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Dear Reader: Sexual violence take

(Photo Courtesy of Mihai Surdu via Unsplash) “The #MeToo movement sometimes stands as short hand for the impact of sexual violence.”

Alex Decato-Roed
Connector Editor

There is a culture of silence in the man box or guy code. Us men see violence but refuse to speak up because we are afraid of being outcasts or of violence being used against us if we step outside the man box. 

We already know men are violent and us men learn to be silent as we witness acts of cruelty on others. We learn to be silent when hearing sexist comments or witness other men harass women. We are silent when we hear about cruel fraternity practices, and we are silent when we hear men have committed sexual assaults. This culture of silence supports a culture of protection, shielding criminals from responsibility and belittling victims. 

I have seen this behavior in music venues, bars and walking around campus. The community needs to be conscious of how we perpetuate a culture of silence. For example, Out of the Blue Gallery manager and The Middle East co-owner were accused of sexual assault. These are abuses of power, and it signals to women and people with diverse gender experiences they are not welcome or safe in these spaces. 

Sexual assault stems from the entitlement men think they deserve. When you ignore consent, you act entitled to a person’s body. Victim-blaming with questions such as “what was she wearing?” or “were they flirting?” insinuates the perpetrator was entitled to the victim’s body.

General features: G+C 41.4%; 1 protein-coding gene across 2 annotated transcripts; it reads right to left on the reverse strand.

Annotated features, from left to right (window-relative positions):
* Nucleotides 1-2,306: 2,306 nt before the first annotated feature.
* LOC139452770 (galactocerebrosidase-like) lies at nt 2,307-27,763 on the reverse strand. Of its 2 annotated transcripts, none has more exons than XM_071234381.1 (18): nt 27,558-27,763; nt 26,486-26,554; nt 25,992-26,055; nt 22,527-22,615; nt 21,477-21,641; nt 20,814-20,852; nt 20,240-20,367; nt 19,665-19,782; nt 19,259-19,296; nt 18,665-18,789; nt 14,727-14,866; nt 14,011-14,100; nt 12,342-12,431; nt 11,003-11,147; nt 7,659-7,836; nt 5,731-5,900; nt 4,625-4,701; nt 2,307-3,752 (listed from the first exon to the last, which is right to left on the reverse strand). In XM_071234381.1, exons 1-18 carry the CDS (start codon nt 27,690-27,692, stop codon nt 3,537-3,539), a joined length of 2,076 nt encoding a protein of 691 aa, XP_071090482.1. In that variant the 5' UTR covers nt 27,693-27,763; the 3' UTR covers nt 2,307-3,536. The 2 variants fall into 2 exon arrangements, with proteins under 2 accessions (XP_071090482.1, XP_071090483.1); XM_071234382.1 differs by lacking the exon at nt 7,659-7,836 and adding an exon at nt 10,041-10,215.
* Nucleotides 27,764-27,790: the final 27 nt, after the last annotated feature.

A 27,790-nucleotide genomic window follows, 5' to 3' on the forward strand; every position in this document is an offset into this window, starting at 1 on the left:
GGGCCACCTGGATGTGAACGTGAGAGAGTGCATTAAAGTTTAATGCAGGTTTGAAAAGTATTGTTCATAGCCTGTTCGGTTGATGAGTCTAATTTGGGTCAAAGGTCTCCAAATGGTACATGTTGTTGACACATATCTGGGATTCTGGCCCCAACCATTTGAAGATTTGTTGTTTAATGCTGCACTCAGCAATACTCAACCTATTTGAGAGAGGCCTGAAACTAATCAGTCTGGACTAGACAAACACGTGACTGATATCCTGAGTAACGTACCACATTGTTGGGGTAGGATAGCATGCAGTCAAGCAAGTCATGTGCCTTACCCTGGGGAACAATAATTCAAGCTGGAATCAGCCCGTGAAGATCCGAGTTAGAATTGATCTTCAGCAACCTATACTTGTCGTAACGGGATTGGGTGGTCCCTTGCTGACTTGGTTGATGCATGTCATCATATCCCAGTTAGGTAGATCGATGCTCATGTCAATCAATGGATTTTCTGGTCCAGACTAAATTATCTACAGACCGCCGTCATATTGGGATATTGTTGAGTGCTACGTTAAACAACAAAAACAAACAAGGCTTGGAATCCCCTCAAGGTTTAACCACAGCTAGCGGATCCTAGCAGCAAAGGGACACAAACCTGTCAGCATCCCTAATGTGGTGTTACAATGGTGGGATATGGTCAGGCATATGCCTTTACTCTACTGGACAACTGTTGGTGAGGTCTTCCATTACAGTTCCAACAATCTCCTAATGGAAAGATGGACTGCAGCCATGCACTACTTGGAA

The MeToo movement, started by black activist Tarana Burke in 1997, exposed culturally engrained white male entitlement and supported the survivors of assault. The movement showed how communities are silent and protect men. It shows that accountability requires tens, even hundreds of survivors, to come forward when it should only be one. 

If you are thinking to yourself, “I’m not like that,”  think about what you would do if your male friends or teammates assaulted someone in front of you? Would you walk away? Would you call the police or intervene? It is easy to self-congratulate turning your back on the behavior, but withdrawing support only reinforces the conduct. 

The dangerous mentality of the culture of silence, protection and entitlement prevent us from having healthy discussions about consent and sexual misconduct. It stops us from creating ways to combat sexual assault. If we want to have a campus and community free of sexual violence, we must dismantle the beliefs that anyone is entitled to sex.

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